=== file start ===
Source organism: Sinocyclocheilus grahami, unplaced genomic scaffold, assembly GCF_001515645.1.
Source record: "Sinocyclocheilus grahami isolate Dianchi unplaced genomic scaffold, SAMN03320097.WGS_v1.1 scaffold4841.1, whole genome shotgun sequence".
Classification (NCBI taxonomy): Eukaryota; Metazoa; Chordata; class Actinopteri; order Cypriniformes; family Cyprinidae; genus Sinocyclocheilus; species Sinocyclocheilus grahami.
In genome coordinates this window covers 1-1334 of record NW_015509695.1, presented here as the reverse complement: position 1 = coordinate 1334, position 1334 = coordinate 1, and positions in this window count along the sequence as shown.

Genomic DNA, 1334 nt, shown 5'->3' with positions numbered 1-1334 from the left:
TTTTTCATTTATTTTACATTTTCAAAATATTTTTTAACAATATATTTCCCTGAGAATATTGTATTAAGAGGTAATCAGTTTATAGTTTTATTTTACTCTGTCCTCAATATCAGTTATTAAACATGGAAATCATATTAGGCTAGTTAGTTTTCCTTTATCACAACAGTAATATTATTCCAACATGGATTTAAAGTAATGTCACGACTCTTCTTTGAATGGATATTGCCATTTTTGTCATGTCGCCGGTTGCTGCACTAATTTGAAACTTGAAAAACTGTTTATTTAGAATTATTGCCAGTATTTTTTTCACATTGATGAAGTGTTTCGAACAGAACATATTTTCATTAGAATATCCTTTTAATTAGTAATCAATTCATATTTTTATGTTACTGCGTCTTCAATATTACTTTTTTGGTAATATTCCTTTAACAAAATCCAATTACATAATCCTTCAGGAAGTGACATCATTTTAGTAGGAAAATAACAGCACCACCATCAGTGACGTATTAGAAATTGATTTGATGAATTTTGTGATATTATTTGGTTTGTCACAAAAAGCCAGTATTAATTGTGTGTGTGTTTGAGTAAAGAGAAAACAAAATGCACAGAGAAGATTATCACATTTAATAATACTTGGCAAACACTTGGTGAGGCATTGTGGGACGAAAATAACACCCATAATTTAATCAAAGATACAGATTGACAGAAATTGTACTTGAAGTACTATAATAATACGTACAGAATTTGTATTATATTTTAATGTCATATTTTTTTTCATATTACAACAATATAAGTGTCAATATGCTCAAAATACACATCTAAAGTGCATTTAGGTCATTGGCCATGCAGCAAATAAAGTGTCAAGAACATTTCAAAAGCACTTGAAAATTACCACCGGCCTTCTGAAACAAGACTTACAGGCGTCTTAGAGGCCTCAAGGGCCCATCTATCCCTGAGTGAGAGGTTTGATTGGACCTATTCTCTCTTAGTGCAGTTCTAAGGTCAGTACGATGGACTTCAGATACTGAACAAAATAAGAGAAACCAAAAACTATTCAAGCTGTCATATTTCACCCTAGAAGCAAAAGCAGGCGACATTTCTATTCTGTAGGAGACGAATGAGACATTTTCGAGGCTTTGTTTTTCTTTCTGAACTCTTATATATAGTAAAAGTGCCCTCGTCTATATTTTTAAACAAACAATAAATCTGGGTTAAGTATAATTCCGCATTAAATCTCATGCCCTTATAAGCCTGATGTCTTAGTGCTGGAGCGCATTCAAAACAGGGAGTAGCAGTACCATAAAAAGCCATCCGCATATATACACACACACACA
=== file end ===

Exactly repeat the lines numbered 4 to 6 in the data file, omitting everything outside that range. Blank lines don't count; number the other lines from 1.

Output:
In genome coordinates this window covers 1-1334 of record NW_015509695.1, presented here as the reverse complement: position 1 = coordinate 1334, position 1334 = coordinate 1, and positions in this window count along the sequence as shown.

Genomic DNA, 1334 nt, shown 5'->3' with positions numbered 1-1334 from the left:
TTTTTCATTTATTTTACATTTTCAAAATATTTTTTAACAATATATTTCCCTGAGAATATTGTATTAAGAGGTAATCAGTTTATAGTTTTATTTTACTCTGTCCTCAATATCAGTTATTAAACATGGAAATCATATTAGGCTAGTTAGTTTTCCTTTATCACAACAGTAATATTATTCCAACATGGATTTAAAGTAATGTCACGACTCTTCTTTGAATGGATATTGCCATTTTTGTCATGTCGCCGGTTGCTGCACTAATTTGAAACTTGAAAAACTGTTTATTTAGAATTATTGCCAGTATTTTTTTCACATTGATGAAGTGTTTCGAACAGAACATATTTTCATTAGAATATCCTTTTAATTAGTAATCAATTCATATTTTTATGTTACTGCGTCTTCAATATTACTTTTTTGGTAATATTCCTTTAACAAAATCCAATTACATAATCCTTCAGGAAGTGACATCATTTTAGTAGGAAAATAACAGCACCACCATCAGTGACGTATTAGAAATTGATTTGATGAATTTTGTGATATTATTTGGTTTGTCACAAAAAGCCAGTATTAATTGTGTGTGTGTTTGAGTAAAGAGAAAACAAAATGCACAGAGAAGATTATCACATTTAATAATACTTGGCAAACACTTGGTGAGGCATTGTGGGACGAAAATAACACCCATAATTTAATCAAAGATACAGATTGACAGAAATTGTACTTGAAGTACTATAATAATACGTACAGAATTTGTATTATATTTTAATGTCATATTTTTTTTCATATTACAACAATATAAGTGTCAATATGCTCAAAATACACATCTAAAGTGCATTTAGGTCATTGGCCATGCAGCAAATAAAGTGTCAAGAACATTTCAAAAGCACTTGAAAATTACCACCGGCCTTCTGAAACAAGACTTACAGGCGTCTTAGAGGCCTCAAGGGCCCATCTATCCCTGAGTGAGAGGTTTGATTGGACCTATTCTCTCTTAGTGCAGTTCTAAGGTCAGTACGATGGACTTCAGATACTGAACAAAATAAGAGAAACCAAAAACTATTCAAGCTGTCATATTTCACCCTAGAAGCAAAAGCAGGCGACATTTCTATTCTGTAGGAGACGAATGAGACATTTTCGAGGCTTTGTTTTTCTTTCTGAACTCTTATATATAGTAAAAGTGCCCTCGTCTATATTTTTAAACAAACAATAAATCTGGGTTAAGTATAATTCCGCATTAAATCTCATGCCCTTATAAGCCTGATGTCTTAGTGCTGGAGCGCATTCAAAACAGGGAGTAGCAGTACCATAAAAAGCCATCCGCATATATACACACACACACA